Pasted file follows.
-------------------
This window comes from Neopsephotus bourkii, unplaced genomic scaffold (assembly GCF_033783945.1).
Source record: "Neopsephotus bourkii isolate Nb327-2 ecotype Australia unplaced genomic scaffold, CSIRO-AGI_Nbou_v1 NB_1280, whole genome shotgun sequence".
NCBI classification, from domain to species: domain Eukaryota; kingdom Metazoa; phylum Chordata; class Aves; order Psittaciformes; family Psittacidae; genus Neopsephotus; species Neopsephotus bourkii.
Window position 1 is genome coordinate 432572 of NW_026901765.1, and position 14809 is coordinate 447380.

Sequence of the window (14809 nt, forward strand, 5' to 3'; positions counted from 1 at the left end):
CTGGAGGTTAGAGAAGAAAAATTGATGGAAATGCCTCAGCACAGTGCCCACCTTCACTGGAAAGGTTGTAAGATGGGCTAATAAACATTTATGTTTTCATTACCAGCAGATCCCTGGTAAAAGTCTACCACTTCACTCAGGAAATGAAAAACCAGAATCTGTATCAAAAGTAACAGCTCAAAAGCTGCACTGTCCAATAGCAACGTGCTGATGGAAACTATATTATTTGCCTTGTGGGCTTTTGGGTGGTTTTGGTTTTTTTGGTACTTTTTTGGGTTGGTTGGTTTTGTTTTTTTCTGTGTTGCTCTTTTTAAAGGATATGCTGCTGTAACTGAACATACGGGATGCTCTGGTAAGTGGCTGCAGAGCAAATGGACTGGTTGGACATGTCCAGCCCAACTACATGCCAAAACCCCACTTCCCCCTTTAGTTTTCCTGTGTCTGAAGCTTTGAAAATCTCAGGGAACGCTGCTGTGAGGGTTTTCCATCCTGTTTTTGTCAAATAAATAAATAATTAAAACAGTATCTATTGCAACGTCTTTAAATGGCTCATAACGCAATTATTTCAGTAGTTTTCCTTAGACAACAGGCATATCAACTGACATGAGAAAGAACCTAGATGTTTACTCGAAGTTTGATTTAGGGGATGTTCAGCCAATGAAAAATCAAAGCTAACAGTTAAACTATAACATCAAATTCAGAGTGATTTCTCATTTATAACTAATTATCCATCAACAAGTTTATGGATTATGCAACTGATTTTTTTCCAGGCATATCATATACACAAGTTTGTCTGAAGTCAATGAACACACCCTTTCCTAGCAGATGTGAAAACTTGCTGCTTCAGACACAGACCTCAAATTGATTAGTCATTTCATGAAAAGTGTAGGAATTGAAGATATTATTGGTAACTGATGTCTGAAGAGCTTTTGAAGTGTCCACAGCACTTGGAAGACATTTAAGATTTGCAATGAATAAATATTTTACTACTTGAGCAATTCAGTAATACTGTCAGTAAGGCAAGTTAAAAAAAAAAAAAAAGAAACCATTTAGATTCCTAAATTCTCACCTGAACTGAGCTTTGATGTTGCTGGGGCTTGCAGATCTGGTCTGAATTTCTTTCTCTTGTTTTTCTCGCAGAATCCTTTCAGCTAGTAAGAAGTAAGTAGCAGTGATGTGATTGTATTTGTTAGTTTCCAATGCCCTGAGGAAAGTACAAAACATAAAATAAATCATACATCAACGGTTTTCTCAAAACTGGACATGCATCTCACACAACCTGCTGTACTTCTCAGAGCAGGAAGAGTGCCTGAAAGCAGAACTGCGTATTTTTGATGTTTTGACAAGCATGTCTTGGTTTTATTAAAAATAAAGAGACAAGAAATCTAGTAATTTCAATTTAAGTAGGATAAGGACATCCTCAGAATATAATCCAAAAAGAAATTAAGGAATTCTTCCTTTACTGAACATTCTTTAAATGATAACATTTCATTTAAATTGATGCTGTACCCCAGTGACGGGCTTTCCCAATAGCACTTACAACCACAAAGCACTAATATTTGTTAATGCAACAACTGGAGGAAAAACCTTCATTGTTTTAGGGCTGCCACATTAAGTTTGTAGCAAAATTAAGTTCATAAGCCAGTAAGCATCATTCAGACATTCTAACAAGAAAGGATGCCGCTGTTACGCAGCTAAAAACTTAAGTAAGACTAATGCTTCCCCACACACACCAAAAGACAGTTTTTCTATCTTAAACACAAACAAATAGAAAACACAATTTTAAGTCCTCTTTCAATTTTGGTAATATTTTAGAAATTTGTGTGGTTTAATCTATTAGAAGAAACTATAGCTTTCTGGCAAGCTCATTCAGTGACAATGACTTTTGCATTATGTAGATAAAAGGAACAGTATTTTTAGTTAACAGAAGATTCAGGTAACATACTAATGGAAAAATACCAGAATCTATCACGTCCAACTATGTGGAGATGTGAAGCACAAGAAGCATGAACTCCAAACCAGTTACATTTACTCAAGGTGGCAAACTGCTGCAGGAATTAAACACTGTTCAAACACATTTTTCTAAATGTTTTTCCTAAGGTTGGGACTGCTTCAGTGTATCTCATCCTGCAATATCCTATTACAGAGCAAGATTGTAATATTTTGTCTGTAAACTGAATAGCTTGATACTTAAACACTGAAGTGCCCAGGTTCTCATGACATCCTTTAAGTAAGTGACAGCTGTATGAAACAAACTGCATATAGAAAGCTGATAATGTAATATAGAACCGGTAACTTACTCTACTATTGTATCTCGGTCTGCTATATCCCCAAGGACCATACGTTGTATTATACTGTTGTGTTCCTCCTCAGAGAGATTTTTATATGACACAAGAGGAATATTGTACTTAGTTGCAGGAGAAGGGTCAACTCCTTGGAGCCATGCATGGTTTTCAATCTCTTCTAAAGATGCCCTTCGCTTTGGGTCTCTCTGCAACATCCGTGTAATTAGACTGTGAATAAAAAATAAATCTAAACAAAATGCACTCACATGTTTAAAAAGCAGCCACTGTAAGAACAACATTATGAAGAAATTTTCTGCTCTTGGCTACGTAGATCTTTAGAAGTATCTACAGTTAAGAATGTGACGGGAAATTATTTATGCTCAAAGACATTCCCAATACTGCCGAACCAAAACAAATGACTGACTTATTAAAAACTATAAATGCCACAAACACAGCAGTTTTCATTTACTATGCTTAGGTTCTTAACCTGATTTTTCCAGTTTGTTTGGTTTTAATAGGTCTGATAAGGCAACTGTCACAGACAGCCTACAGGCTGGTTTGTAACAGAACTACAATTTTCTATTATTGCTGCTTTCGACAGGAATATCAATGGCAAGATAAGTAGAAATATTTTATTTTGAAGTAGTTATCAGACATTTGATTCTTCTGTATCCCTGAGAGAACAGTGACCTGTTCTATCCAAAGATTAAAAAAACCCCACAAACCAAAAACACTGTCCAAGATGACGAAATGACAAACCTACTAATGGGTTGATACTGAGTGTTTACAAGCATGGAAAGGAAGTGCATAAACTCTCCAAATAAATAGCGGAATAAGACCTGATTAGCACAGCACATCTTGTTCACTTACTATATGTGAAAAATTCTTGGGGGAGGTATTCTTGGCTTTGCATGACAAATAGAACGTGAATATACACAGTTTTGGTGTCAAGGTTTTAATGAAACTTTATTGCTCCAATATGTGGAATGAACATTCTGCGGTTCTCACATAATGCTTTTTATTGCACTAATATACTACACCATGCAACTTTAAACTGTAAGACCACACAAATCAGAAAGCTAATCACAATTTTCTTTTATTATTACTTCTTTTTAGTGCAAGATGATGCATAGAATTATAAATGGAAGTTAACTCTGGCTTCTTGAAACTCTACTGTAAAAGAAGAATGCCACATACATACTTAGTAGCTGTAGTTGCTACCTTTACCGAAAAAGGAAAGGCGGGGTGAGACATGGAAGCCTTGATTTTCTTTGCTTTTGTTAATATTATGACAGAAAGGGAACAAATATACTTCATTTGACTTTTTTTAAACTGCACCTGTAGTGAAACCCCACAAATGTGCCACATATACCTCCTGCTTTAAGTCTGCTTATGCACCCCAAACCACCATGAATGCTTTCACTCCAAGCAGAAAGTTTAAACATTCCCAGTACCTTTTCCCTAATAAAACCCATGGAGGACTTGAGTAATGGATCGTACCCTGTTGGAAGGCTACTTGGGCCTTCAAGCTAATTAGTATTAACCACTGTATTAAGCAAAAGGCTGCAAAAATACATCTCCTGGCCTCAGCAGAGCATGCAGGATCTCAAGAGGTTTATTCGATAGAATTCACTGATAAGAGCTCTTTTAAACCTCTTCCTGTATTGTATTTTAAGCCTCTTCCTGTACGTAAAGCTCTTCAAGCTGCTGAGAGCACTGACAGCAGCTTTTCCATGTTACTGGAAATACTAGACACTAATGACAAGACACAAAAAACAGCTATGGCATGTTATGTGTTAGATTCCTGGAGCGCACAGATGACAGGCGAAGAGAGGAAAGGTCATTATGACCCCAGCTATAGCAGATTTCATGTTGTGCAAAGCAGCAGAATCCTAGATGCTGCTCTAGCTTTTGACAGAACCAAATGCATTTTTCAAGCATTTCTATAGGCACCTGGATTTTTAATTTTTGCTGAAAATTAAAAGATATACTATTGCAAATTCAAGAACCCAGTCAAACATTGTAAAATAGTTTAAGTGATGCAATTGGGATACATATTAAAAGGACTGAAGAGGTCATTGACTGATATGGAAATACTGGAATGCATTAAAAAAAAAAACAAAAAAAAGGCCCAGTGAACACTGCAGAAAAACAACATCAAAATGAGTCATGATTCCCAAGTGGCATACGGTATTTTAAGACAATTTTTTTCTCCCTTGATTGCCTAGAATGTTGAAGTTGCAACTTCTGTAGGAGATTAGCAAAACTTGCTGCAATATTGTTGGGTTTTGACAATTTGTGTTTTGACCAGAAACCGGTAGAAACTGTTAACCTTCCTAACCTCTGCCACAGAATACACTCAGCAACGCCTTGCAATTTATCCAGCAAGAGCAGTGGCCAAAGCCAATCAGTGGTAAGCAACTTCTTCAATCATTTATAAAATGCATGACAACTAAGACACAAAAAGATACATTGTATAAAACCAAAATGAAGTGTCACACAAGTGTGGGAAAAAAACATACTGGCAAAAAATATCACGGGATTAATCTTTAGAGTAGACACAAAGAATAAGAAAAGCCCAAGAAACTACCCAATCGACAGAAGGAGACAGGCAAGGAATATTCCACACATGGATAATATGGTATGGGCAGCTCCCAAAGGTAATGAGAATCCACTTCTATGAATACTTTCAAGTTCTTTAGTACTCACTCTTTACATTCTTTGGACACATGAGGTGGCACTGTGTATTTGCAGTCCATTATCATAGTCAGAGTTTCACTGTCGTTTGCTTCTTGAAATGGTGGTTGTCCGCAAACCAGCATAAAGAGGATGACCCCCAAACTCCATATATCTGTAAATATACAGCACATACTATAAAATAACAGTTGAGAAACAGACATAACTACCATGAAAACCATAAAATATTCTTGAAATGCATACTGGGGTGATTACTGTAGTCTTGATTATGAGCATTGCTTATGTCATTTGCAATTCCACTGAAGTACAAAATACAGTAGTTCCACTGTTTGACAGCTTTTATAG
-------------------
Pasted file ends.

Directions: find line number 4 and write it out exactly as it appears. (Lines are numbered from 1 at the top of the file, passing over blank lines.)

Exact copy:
Window position 1 is genome coordinate 432572 of NW_026901765.1, and position 14809 is coordinate 447380.